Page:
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United States Department of Agriculture

Agricultural Research Service

Title: COLONY INVASION OF SMALL HIVE BEETLES: THE EFFECTS OF HONEY BEE TYPE AND ENTRANCE REDUCERS

Authors
item FRAKE, AMANDA
item DE GUZMAN, LILIA

Submitted to: American Bee Journal
Publication Type: Abstract Only
Publication Acceptance Date: January 9, 2006
Publication Date: May 1, 2006
Citation: Frake, A.M., De Guzman, L.I. 2006. Colony invasion of small hive beetles: the effects of honey bee type and entrance reducers. American Bee Journal 146(5):447

Technical Abstract: Frake, A. M. & L. I. de Guzman COLONY INVASION OF SMALL HIVE BEETLES: THE EFFECTS OF HONEY BEE TYPE AND ENTRANCE REDUCERS - First detected in Florida in 1998, small hive beetles (SHB) are now found in at least 30 states. Although SHB can kill colonies (Elzen et al., 1999, Apidologie 30: 361-366), survival of infested colonies may differ between two honey bee stocks. De Guzman et al. (Am. Bee J. submitted) showed that SHB-infested Russian honey bee colonies lived longer than SHB-infested Italian colonies. Several approaches have been tested to control SHB population in European honey bees including the use of modified hive entrances such as polyvinyl chloride (PVC) pipes. However, SHB control was inconsistent and this technique negatively affected brood production, water drainage and amount of floor debris when a regular wooden bottom board was used (Ellis et al., 2003, J. Econ. Entomol. 96:1647-1652; Hood, 2004 Bee World 85:51-59).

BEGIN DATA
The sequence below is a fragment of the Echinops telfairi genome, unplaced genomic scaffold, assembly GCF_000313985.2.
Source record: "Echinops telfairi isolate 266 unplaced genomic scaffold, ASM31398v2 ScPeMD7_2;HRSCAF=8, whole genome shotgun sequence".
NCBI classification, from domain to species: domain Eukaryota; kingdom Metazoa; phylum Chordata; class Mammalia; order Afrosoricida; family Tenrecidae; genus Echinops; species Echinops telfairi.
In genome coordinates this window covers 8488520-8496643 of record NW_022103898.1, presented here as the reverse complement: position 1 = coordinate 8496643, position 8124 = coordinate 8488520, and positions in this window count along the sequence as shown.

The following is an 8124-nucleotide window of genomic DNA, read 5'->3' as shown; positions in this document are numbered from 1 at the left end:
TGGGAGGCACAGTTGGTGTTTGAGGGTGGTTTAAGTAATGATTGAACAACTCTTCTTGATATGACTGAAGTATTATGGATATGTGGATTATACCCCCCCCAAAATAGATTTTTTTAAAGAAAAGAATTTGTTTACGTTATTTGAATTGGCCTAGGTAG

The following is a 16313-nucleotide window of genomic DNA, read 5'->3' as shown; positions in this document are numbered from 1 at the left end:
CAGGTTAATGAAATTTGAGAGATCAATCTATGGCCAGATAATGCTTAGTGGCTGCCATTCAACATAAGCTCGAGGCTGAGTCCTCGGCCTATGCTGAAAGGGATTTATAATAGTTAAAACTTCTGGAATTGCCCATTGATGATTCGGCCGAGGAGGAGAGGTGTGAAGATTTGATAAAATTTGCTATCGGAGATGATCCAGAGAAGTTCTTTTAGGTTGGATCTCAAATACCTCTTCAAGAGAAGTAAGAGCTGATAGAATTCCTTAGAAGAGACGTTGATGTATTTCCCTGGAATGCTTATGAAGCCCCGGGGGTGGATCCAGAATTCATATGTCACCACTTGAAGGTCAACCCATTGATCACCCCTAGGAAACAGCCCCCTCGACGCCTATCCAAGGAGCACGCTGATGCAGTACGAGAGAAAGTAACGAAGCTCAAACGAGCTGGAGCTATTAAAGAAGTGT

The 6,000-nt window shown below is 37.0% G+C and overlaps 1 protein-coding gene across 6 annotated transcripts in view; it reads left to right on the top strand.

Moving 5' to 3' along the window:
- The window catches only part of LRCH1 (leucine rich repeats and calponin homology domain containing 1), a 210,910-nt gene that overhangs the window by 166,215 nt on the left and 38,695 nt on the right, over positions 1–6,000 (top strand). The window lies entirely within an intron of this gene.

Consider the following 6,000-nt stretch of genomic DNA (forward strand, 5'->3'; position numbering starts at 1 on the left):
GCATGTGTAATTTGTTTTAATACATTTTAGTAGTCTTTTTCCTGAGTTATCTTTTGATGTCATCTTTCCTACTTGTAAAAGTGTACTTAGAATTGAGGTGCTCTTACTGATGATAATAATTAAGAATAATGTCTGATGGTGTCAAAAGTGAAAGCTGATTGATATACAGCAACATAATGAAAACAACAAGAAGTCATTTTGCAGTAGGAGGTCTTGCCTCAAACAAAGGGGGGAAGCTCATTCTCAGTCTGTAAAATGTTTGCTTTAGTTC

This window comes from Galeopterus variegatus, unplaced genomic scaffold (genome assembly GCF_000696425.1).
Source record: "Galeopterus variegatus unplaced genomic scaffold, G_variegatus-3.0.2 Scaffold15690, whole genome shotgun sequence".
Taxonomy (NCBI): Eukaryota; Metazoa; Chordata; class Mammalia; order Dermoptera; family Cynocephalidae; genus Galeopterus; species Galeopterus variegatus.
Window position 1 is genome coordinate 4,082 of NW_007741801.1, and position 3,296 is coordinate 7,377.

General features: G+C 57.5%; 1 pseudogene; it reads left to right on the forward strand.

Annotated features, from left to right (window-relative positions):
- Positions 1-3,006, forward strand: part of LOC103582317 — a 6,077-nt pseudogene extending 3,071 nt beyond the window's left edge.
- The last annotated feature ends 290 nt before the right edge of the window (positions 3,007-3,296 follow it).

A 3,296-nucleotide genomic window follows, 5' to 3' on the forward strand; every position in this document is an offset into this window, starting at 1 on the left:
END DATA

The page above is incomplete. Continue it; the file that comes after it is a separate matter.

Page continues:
Last Modified: 8/27/2014
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